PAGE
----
• jtiller90 - Thursday, October 14, 2021 - link

    funny maybe you should try it again
    I have been trying linux kubuntu and installed steam and proprietary nvidia drivers and have been playing Doom Eternal with RTX enabled without any problems
    Strangely Kubuntu Plasma desktop looks very similar to win 10 and 11 if you want Apple style go with Ubuntu
    I also have Linux Manjaro with KDE plasma desktop and similar experiance to Kubuntu
    again playing most of my steam games witout degredation
    but this was not the case just 2 years ago.
  • relux - Monday, October 4, 2021 - link

    Although I’m not as over-the-top about disliking Windows, I also experienced the calculator no longer working around Windows 10 1903.

    It’s worth noting that Server 2016, 2019, and 2022 Datacenter are all available for free to students and faculty with a .edu email address through Azure, and I find these to be faster and more stable than the mainline Windows releases.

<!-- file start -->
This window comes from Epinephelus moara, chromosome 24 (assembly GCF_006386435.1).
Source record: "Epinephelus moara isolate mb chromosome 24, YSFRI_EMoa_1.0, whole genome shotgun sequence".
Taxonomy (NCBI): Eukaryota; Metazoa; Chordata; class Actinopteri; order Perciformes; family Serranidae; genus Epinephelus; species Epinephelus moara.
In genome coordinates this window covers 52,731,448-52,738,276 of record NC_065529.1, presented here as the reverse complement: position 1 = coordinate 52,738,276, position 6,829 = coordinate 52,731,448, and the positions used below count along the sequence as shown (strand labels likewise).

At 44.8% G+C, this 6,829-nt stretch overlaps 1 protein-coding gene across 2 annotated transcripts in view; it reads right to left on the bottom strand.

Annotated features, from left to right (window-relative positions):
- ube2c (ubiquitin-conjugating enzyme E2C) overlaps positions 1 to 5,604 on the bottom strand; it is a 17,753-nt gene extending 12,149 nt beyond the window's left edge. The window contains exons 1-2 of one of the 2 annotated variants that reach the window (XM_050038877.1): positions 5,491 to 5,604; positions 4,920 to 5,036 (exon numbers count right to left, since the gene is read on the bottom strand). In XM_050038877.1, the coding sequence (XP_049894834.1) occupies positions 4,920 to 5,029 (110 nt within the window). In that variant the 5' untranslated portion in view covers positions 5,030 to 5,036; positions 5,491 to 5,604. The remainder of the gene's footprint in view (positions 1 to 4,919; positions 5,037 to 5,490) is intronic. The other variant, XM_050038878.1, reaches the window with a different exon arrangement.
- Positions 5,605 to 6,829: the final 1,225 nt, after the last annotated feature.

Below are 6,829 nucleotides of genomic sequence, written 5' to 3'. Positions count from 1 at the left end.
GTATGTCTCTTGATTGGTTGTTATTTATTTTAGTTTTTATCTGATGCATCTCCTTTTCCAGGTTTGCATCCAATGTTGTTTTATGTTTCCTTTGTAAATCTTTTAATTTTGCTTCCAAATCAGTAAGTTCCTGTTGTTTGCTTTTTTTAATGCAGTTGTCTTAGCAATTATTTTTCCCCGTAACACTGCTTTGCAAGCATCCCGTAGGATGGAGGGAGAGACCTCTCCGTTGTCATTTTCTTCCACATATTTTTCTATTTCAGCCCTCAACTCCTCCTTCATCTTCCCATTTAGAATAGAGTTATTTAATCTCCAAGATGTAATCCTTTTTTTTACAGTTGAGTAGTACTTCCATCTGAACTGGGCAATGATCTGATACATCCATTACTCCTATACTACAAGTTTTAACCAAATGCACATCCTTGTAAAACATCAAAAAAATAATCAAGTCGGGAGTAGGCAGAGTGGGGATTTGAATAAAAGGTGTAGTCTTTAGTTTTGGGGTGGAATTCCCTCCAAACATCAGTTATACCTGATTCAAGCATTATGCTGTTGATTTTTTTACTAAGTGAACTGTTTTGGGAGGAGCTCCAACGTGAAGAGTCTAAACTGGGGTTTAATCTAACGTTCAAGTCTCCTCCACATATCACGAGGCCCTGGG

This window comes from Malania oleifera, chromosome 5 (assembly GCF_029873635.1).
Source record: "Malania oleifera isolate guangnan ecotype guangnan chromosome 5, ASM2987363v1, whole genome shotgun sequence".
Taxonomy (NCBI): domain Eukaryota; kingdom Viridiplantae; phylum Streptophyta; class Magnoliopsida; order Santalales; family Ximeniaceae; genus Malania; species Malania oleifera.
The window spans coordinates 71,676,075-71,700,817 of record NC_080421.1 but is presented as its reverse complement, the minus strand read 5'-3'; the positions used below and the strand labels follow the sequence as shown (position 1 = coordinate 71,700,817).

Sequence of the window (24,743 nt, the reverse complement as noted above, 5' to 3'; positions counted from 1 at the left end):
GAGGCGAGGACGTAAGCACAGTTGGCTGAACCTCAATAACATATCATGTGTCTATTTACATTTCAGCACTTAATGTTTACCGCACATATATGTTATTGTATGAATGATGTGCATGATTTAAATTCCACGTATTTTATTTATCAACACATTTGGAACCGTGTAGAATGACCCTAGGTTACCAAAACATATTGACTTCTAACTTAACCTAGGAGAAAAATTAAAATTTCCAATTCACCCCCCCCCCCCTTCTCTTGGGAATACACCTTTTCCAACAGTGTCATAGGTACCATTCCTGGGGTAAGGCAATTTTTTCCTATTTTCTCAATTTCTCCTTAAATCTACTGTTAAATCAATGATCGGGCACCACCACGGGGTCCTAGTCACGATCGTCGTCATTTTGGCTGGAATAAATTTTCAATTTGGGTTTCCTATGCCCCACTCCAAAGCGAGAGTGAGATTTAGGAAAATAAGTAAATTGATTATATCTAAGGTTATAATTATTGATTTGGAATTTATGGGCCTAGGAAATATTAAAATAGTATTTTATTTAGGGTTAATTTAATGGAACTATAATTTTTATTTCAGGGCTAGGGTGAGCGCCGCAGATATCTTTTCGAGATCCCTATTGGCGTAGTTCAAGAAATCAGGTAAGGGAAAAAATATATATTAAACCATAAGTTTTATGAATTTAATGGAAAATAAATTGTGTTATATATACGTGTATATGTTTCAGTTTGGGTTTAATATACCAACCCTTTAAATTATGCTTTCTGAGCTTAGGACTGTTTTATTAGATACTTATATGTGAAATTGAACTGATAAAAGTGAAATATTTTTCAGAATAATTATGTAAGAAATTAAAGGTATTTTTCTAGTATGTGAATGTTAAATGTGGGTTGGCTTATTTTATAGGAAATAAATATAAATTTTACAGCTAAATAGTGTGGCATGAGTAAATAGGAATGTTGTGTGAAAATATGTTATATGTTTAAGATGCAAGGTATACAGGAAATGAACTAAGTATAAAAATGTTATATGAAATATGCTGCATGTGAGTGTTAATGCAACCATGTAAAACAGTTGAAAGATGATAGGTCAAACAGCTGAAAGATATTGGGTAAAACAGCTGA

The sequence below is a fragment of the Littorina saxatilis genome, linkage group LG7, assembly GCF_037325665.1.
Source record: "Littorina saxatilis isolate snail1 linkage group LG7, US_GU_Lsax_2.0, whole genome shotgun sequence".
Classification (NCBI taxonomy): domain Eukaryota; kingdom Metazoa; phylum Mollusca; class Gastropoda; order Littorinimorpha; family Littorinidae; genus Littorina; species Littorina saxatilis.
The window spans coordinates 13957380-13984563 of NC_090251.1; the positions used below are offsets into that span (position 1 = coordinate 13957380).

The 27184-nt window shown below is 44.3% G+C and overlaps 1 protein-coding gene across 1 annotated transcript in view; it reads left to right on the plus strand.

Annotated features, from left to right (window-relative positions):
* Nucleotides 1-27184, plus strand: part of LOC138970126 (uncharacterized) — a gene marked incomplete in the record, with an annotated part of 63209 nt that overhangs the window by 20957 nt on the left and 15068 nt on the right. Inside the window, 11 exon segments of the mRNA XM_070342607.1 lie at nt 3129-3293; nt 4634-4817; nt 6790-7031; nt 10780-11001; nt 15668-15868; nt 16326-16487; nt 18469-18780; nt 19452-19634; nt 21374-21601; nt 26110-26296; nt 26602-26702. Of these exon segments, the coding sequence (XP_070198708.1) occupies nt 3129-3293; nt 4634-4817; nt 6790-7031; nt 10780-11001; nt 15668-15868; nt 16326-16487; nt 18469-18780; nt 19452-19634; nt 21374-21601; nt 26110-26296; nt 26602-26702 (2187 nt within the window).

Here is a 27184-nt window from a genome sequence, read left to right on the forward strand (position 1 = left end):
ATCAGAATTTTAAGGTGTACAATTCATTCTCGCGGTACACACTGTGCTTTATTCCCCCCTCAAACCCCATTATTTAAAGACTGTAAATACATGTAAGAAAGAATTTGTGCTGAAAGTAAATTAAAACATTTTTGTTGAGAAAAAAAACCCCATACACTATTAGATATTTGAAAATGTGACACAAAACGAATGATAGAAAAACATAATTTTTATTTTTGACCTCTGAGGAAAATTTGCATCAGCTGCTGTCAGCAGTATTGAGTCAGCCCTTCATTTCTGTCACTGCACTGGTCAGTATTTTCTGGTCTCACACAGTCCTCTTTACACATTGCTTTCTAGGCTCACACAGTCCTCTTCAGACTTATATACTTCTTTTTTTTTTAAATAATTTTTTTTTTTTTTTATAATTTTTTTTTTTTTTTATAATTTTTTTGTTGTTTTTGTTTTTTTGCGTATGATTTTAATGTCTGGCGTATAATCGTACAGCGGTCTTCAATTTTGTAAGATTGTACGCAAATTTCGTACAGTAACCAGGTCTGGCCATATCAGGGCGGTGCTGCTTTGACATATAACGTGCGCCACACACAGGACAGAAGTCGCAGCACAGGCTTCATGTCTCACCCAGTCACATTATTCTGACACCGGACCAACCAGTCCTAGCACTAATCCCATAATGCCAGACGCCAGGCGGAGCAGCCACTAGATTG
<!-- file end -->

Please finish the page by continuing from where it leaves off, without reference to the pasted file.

However, on desktop systems with more than 64 logical processors, it’s worth noting that much otherwise “embarrassingly parallel” binary software cannot make use of the hardware due to Windows processor groups (and by extension the fact that legacy programs are not processor group aware). If these programs cannot be compiled again due to missing dependencies, etc. then Linux is the only viable option for exploiting this hardware. So, while Linux is a failure in the desktop market as you say, the underlying system is much more scalable than Windows has proven to be thus far.
  • coburn_c - Monday, October 4, 2021 - link

    Yeah it's a lot easier to break backwards compatibility when you don't really have any functionality worth saving.
  • Threska - Monday, October 4, 2021 - link

    Virtualization and VFIO are still a thing. One can gain the advantages of both OS.
  • flyingpants265 - Monday, October 4, 2021 - link

    How's 2022 datacenter?